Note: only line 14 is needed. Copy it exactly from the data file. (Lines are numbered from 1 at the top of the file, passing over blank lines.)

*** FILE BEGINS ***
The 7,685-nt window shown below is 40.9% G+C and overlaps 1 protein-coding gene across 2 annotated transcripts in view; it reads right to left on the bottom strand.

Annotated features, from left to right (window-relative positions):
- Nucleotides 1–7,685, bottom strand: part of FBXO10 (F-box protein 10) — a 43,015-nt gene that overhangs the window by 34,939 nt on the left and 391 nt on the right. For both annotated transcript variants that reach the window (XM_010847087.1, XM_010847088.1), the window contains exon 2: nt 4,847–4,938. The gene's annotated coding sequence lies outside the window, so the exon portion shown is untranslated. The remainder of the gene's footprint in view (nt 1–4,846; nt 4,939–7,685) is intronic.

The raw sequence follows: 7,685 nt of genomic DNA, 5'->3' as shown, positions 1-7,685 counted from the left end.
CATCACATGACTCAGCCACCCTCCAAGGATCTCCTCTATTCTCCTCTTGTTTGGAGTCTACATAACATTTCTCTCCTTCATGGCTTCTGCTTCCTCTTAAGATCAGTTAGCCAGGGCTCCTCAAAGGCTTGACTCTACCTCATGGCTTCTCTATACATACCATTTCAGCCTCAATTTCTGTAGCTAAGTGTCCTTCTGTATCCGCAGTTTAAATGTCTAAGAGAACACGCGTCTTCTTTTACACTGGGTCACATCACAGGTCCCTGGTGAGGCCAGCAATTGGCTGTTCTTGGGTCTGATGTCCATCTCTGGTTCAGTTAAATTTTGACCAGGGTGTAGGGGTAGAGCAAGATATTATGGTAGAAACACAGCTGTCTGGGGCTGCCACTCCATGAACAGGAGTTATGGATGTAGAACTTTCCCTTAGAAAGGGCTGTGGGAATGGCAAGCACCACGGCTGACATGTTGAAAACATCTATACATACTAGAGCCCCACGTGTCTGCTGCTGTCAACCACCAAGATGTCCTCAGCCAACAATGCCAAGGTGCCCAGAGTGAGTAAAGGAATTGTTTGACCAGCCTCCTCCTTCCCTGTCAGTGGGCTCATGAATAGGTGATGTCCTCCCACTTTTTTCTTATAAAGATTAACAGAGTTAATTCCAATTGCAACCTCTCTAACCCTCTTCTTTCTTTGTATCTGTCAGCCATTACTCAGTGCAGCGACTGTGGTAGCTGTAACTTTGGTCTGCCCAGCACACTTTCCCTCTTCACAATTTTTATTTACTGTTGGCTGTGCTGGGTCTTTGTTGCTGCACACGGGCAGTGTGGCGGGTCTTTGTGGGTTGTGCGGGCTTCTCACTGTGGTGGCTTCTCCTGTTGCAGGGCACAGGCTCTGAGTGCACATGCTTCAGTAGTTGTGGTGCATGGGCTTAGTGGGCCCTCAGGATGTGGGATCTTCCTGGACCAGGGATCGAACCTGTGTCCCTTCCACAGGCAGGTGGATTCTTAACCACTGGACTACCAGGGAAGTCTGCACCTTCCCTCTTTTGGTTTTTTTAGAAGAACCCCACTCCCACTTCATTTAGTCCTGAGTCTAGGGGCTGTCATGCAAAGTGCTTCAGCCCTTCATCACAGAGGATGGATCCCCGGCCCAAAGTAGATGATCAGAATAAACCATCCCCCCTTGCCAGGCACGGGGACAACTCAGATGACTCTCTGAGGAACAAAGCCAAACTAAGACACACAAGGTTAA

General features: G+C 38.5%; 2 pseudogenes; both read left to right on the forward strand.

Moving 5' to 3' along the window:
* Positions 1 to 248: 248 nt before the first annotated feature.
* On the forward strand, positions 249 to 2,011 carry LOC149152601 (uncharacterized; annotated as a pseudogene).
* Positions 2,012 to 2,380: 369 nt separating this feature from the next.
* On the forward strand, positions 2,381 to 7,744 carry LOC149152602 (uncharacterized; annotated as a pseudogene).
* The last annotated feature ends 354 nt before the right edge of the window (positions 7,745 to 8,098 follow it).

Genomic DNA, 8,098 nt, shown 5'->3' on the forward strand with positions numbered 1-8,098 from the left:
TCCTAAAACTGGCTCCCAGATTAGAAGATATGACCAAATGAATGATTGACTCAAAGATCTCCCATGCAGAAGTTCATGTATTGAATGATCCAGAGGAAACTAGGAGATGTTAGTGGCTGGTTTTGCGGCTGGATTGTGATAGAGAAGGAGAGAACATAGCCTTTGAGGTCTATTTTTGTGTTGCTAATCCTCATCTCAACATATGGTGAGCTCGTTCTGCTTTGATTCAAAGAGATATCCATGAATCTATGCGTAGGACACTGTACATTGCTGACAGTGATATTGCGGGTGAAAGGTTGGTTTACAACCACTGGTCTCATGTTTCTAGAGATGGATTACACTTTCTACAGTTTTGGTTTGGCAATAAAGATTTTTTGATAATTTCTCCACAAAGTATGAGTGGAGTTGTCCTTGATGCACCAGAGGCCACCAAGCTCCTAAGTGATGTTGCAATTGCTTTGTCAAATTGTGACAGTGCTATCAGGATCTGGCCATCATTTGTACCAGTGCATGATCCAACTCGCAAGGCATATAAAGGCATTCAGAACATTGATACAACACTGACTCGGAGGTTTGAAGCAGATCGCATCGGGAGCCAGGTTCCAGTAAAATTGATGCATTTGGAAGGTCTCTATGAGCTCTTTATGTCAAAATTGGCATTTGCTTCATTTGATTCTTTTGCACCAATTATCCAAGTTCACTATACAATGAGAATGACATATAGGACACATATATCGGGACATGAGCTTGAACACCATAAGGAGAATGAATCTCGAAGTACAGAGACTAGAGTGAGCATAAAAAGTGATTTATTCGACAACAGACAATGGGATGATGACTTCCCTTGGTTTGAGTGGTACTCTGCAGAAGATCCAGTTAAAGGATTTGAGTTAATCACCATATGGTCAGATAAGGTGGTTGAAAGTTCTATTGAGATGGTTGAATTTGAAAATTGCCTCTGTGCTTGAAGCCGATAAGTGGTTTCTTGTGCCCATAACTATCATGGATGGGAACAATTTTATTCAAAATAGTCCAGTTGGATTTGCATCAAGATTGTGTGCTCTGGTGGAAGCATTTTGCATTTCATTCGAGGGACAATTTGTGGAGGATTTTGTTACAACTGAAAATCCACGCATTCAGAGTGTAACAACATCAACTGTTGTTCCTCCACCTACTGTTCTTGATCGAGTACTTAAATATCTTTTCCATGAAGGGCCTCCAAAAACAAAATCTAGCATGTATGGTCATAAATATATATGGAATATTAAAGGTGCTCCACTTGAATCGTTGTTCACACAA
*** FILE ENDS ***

TCCTAAAACTGGCTCCCAGATTAGAAGATATGACCAAATGAATGATTGACTCAAAGATCTCCCATGCAGAAGTTCATGTATTGAATGATCCAGAGGAAACTAGGAGATGTTAGTGGCTGGTTTTGCGGCTGGATTGTGATAGAGAAGGAGAGAACATAGCCTTTGAGGTCTATTTTTGTGTTGCTAATCCTCATCTCAACATATGGTGAGCTCGTTCTGCTTTGATTCAAAGAGATATCCATGAATCTATGCGTAGGACACTGTACATTGCTGACAGTGATATTGCGGGTGAAAGGTTGGTTTACAACCACTGGTCTCATGTTTCTAGAGATGGATTACACTTTCTACAGTTTTGGTTTGGCAATAAAGATTTTTTGATAATTTCTCCACAAAGTATGAGTGGAGTTGTCCTTGATGCACCAGAGGCCACCAAGCTCCTAAGTGATGTTGCAATTGCTTTGTCAAATTGTGACAGTGCTATCAGGATCTGGCCATCATTTGTACCAGTGCATGATCCAACTCGCAAGGCATATAAAGGCATTCAGAACATTGATACAACACTGACTCGGAGGTTTGAAGCAGATCGCATCGGGAGCCAGGTTCCAGTAAAATTGATGCATTTGGAAGGTCTCTATGAGCTCTTTATGTCAAAATTGGCATTTGCTTCATTTGATTCTTTTGCACCAATTATCCAAGTTCACTATACAATGAGAATGACATATAGGACACATATATCGGGACATGAGCTTGAACACCATAAGGAGAATGAATCTCGAAGTACAGAGACTAGAGTGAGCATAAAAAGTGATTTATTCGACAACAGACAATGGGATGATGACTTCCCTTGGTTTGAGTGGTACTCTGCAGAAGATCCAGTTAAAGGATTTGAGTTAATCACCATATGGTCAGATAAGGTGGTTGAAAGTTCTATTGAGATGGTTGAATTTGAAAATTGCCTCTGTGCTTGAAGCCGATAAGTGGTTTCTTGTGCCCATAACTATCATGGATGGGAACAATTTTATTCAAAATAGTCCAGTTGGATTTGCATCAAGATTGTGTGCTCTGGTGGAAGCATTTTGCATTTCATTCGAGGGACAATTTGTGGAGGATTTTGTTACAACTGAAAATCCACGCATTCAGAGTGTAACAACATCAACTGTTGTTCCTCCACCTACTGTTCTTGATCGAGTACTTAAATATCTTTTCCATGAAGGGCCTCCAAAAACAAAATCTAGCATGTATGGTCATAAATATATATGGAATATTAAAGGTGCTCCACTTGAATCGTTGTTCACACAA